Senior Vice President, Global Initiatives, U.S. Chamber of Commerce
April 22, 2022
Policymakers responsible for almost all the public money in the world met in Washington, D.C. this week for the annual World Bank and International Monetary Fund (IMF) Spring Meetings.
Why does this matter?
Rarely has close macroeconomic coordination been so badly needed. The world is facing a series of complex, interrelated crises stemming from Russia’s invasion of Ukraine, the ongoing COVID-19 pandemic, and mounting inflationary pressures.
These major events have had huge ripple effects on the global economy: a surge of refugees, supply chain disruptions, food price inflation and shortages, sky-high debts, and war-induced economic disasters.
This week’s meetings focused heavily on these issues, which were encompassed in the IMF’s new global policy agenda: Repercussions, Response, Resilience.
Global economy by the numbers
- 3.6% — The downgraded global growth projection for 2022 and 2023 from the IMF’s new World Economic Outlook
- 33.6% — How much world food prices surged last month compared to a year earlier, according to the UN’s Food and Agriculture Organization. March also marked the highest prices for food staples ever recorded.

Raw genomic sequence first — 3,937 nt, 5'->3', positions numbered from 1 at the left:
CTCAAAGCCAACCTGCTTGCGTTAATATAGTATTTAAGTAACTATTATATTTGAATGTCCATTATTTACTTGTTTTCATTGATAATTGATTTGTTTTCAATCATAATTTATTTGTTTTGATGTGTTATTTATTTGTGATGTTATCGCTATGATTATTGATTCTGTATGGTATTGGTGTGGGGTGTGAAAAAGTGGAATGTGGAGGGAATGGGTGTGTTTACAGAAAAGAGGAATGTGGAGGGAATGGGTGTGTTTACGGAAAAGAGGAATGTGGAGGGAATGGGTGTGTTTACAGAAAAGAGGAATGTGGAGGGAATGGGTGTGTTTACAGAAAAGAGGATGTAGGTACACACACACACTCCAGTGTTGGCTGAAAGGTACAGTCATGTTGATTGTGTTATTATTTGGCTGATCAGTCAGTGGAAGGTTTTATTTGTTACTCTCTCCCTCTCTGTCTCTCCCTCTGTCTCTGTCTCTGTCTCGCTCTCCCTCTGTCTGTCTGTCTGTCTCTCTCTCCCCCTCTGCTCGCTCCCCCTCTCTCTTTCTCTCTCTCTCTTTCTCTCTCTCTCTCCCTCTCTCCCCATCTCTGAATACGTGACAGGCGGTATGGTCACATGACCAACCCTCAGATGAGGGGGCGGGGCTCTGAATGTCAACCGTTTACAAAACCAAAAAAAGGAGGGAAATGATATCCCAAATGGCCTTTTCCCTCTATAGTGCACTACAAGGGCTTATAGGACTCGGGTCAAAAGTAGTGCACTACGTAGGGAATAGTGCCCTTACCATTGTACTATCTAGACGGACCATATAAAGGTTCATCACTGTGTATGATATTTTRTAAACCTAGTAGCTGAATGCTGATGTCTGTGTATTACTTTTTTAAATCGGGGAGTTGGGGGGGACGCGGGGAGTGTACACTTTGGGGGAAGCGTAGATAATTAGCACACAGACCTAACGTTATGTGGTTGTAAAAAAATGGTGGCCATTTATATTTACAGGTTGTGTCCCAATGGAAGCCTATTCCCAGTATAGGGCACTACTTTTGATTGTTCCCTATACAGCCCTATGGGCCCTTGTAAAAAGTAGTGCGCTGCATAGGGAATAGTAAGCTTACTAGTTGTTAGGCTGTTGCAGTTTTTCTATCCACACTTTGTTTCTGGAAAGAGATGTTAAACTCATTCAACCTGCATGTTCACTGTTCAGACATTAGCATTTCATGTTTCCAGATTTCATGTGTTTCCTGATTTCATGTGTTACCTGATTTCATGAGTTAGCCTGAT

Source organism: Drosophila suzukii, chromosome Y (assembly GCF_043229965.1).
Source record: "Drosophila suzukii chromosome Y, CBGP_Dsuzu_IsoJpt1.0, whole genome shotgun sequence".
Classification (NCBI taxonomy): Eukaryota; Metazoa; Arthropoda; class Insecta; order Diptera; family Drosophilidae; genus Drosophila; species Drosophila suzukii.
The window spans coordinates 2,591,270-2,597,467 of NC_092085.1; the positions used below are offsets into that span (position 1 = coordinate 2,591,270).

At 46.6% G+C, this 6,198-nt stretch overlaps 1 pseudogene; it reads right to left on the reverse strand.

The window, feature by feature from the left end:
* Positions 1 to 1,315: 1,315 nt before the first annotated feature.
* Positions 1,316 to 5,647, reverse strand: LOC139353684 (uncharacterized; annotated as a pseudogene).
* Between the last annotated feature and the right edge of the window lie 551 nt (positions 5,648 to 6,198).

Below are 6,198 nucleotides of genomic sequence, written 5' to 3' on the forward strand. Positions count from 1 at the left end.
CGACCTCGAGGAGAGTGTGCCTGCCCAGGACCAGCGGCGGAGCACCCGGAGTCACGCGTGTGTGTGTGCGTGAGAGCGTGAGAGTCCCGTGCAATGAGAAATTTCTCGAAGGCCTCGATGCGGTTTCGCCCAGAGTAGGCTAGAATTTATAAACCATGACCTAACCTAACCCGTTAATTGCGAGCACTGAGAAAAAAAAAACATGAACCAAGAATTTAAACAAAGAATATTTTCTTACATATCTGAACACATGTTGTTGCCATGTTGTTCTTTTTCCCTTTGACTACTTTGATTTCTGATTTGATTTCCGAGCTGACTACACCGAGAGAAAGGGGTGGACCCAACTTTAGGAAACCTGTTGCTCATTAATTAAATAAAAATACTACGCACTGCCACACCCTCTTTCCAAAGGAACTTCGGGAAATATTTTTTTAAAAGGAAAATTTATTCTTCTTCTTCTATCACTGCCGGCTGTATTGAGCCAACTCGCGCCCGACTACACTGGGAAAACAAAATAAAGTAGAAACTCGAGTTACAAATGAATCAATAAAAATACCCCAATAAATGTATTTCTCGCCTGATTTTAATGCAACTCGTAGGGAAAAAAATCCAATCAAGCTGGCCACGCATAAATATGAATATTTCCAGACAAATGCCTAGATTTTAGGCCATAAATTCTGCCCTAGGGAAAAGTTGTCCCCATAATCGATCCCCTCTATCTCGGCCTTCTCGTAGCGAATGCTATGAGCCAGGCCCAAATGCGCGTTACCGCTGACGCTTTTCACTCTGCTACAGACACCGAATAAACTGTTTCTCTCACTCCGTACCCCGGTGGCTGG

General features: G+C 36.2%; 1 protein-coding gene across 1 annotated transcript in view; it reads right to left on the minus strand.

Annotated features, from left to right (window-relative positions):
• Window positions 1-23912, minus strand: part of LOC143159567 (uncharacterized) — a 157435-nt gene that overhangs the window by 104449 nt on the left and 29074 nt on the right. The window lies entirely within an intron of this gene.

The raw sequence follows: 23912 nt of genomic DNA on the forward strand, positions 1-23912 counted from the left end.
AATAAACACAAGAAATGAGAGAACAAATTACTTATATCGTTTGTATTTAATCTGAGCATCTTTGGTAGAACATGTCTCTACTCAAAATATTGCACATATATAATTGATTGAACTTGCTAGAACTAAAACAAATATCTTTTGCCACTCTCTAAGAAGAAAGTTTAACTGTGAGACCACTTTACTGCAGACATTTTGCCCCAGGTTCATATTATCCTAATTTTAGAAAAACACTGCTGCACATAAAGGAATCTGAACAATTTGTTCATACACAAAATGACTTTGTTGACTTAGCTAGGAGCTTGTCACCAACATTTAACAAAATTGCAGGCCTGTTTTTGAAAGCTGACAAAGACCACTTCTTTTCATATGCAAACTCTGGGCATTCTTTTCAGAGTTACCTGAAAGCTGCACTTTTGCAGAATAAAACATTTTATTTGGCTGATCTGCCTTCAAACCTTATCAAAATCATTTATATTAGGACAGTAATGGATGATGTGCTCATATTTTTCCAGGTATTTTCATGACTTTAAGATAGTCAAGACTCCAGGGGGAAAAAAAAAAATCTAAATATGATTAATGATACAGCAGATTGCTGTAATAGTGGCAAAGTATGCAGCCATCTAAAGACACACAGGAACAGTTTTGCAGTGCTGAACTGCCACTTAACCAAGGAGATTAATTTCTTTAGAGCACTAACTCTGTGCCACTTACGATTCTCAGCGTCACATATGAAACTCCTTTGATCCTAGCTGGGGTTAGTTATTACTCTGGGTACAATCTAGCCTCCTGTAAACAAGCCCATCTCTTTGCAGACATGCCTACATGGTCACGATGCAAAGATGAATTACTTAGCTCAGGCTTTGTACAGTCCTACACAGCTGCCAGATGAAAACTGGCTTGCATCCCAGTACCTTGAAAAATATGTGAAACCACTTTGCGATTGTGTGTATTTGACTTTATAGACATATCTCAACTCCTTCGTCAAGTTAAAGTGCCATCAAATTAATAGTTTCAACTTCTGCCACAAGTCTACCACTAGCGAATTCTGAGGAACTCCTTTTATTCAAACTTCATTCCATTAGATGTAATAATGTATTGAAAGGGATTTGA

- 70 million — The number of people pushed into poverty in 2021, largely due to the pandemic.
- 95% - Global public debt as a share of GDP, a figure 11% higher than pre-pandemic.
What leaders are saying
The U.S. Chamber held multiple discussions with finance ministers and other government officials on the margins of the IMF/World Bank meetings. Across the board, there were concerns about impacts of the crisis in Ukraine, particularly on what these means for food supply and energy costs.
War and pandemic notwithstanding, addressing climate change remains high on the agenda. With Egypt hosting COP27 in November, the U.S. Chamber hosted its Minister of Finance and Minister of International Cooperation to discuss how the U.S. private sector must be part of the solution. The business community can bring its innovation, finance, and management capabilities to bear on a range of renewable energy, decarbonization, and sustainability projects in Egypt and the larger developing world.
The U.S. Chamber also held a discussion on the state of the global economy with three leading economists: Megan Greene, Global Chief Economist for the Kroll Institute; Sara Johnson, Executive Director, Global Economics, S&P Global Market Intelligence; and Christopher Smart, Chief Global Strategist and Head of the Barings Investment Institute. They addressed the challenge of taming inflation without tipping the economy into recession as well as the impact of energy security challenges and the energy transition.
What we are concerned about most: unity to tackle food crisis
The most pressing issue is how to address the looming setback in humanity’s fight against hunger. The confluence of wartime disruption, pandemic-induced supply bottlenecks, climate change, and outdated land-use choices are now threatening to undermine the livelihood of millions and creating a very uneven playing field for less developed economies.